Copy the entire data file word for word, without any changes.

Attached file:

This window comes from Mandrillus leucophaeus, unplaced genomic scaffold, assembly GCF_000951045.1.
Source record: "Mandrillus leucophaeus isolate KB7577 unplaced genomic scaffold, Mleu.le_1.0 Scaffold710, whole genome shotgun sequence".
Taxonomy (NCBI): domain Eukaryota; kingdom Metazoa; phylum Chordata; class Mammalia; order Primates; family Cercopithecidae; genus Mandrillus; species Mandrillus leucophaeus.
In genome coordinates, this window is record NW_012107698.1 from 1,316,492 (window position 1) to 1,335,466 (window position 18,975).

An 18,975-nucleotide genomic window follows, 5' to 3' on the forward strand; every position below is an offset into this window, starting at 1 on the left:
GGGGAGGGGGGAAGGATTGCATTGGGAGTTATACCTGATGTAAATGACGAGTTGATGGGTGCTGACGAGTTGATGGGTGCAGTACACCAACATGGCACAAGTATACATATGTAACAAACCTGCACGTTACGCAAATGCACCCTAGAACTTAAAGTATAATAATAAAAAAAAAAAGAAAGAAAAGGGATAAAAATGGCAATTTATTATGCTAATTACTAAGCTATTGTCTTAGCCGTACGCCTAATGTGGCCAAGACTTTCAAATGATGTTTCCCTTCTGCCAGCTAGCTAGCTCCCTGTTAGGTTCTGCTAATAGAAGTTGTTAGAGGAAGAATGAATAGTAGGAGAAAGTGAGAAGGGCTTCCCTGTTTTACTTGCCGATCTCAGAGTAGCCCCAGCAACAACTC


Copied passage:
This window comes from Mandrillus leucophaeus, unplaced genomic scaffold, assembly GCF_000951045.1.
Source record: "Mandrillus leucophaeus isolate KB7577 unplaced genomic scaffold, Mleu.le_1.0 Scaffold710, whole genome shotgun sequence".
Taxonomy (NCBI): domain Eukaryota; kingdom Metazoa; phylum Chordata; class Mammalia; order Primates; family Cercopithecidae; genus Mandrillus; species Mandrillus leucophaeus.
In genome coordinates, this window is record NW_012107698.1 from 1,316,492 (window position 1) to 1,335,466 (window position 18,975).

An 18,975-nucleotide genomic window follows, 5' to 3' on the forward strand; every position below is an offset into this window, starting at 1 on the left:
GGGGAGGGGGGAAGGATTGCATTGGGAGTTATACCTGATGTAAATGACGAGTTGATGGGTGCTGACGAGTTGATGGGTGCAGTACACCAACATGGCACAAGTATACATATGTAACAAACCTGCACGTTACGCAAATGCACCCTAGAACTTAAAGTATAATAATAAAAAAAAAAAGAAAGAAAAGGGATAAAAATGGCAATTTATTATGCTAATTACTAAGCTATTGTCTTAGCCGTACGCCTAATGTGGCCAAGACTTTCAAATGATGTTTCCCTTCTGCCAGCTAGCTAGCTCCCTGTTAGGTTCTGCTAATAGAAGTTGTTAGAGGAAGAATGAATAGTAGGAGAAAGTGAGAAGGGCTTCCCTGTTTTACTTGCCGATCTCAGAGTAGCCCCAGCAACAACTC